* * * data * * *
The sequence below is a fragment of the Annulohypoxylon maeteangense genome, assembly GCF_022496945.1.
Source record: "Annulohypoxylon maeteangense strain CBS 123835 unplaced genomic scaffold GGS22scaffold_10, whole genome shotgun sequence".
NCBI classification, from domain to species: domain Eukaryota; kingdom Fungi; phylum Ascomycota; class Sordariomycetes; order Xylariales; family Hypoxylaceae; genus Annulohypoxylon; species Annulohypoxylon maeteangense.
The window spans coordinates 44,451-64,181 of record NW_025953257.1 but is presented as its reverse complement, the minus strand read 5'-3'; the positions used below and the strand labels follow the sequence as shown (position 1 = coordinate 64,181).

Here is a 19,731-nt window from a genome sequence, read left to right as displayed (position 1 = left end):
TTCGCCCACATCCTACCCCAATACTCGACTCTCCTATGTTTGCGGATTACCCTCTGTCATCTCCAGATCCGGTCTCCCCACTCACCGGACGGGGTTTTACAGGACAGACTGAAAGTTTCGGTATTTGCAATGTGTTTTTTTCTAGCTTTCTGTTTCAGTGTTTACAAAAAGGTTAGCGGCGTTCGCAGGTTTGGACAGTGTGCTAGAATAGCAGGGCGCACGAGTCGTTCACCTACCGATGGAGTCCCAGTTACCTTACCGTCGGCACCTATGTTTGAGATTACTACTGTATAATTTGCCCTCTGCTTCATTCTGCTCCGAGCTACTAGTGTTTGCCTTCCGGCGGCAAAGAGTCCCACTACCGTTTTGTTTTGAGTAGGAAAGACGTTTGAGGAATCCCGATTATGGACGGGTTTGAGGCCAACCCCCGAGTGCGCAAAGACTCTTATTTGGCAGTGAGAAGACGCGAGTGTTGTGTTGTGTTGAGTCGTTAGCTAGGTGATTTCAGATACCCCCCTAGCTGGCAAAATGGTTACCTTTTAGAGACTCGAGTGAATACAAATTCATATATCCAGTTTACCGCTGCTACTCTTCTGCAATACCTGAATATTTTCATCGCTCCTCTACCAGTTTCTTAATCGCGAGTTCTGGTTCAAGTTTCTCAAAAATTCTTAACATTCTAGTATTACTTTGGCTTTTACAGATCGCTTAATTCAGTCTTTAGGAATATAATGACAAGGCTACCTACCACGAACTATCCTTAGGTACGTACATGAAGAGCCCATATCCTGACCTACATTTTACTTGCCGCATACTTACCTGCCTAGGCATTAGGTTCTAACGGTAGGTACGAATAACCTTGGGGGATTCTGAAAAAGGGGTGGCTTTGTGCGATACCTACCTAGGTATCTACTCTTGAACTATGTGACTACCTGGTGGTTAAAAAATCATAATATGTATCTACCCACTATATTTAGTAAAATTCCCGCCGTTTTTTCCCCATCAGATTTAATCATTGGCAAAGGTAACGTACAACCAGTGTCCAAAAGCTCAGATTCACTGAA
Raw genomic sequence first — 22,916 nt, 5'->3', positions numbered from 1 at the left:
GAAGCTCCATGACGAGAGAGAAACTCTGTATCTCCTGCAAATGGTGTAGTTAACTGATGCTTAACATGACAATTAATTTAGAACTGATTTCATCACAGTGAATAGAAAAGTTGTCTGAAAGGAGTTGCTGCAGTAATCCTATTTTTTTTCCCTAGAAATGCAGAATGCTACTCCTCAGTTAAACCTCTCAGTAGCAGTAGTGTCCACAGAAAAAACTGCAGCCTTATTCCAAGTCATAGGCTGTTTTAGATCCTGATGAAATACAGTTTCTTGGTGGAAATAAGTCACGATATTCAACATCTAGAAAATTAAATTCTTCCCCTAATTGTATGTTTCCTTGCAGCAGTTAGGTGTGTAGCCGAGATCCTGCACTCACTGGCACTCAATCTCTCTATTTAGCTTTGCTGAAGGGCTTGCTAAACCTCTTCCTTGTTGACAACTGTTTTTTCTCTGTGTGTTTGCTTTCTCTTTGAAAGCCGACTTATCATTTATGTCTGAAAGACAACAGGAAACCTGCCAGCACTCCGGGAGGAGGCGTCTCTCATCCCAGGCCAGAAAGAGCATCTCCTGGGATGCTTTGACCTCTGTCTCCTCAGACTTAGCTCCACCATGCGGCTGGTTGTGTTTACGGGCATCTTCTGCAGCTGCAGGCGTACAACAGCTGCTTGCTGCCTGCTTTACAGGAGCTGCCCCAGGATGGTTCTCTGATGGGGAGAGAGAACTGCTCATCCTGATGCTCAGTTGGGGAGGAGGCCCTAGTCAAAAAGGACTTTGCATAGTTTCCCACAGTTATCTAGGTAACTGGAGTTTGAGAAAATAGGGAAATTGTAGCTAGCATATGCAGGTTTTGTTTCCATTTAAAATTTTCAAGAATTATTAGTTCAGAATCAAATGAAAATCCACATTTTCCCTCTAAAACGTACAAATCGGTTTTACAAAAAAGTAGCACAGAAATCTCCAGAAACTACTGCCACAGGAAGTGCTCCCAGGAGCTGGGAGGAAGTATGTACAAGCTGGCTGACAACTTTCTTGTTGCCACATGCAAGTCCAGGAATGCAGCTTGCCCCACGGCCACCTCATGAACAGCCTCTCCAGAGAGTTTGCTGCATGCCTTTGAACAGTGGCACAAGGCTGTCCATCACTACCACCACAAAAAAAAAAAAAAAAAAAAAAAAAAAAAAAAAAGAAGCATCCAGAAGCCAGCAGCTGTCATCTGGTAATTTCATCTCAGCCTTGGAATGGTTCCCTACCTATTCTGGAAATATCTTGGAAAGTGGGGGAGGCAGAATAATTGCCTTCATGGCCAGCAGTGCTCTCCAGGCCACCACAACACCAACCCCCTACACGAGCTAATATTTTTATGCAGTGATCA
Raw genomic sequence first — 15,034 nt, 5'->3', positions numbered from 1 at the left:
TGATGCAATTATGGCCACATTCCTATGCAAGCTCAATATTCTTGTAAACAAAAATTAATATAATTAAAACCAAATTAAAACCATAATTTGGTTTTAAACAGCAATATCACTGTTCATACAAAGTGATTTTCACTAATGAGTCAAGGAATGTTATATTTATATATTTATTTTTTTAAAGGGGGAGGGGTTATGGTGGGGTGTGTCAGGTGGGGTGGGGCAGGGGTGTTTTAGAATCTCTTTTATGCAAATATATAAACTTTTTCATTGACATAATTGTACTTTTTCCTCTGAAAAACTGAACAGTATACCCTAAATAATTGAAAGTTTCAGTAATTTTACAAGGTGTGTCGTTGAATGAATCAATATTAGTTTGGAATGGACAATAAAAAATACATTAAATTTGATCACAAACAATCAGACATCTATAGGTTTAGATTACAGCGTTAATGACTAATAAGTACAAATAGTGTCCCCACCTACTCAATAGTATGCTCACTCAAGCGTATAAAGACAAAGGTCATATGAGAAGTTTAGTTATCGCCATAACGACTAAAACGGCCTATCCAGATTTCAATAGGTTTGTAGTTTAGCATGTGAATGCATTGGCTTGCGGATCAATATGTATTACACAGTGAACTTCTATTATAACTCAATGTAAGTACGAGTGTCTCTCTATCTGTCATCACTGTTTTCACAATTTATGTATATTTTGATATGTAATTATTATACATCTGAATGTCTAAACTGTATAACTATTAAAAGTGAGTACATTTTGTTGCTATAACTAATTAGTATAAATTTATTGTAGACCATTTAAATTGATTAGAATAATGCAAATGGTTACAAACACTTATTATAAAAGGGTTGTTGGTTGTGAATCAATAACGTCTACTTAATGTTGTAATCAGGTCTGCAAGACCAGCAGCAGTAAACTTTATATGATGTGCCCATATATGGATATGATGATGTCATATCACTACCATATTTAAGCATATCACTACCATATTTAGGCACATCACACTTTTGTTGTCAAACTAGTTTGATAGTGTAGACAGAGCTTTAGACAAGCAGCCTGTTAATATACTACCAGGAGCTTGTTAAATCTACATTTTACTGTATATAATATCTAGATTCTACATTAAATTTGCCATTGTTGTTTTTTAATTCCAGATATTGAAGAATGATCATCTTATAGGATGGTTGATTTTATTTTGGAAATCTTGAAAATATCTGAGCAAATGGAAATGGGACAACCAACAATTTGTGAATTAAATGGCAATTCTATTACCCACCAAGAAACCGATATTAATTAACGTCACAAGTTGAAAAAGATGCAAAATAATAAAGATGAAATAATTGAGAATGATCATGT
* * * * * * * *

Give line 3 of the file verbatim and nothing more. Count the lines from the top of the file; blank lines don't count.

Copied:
NCBI classification, from domain to species: domain Eukaryota; kingdom Fungi; phylum Ascomycota; class Sordariomycetes; order Xylariales; family Hypoxylaceae; genus Annulohypoxylon; species Annulohypoxylon maeteangense.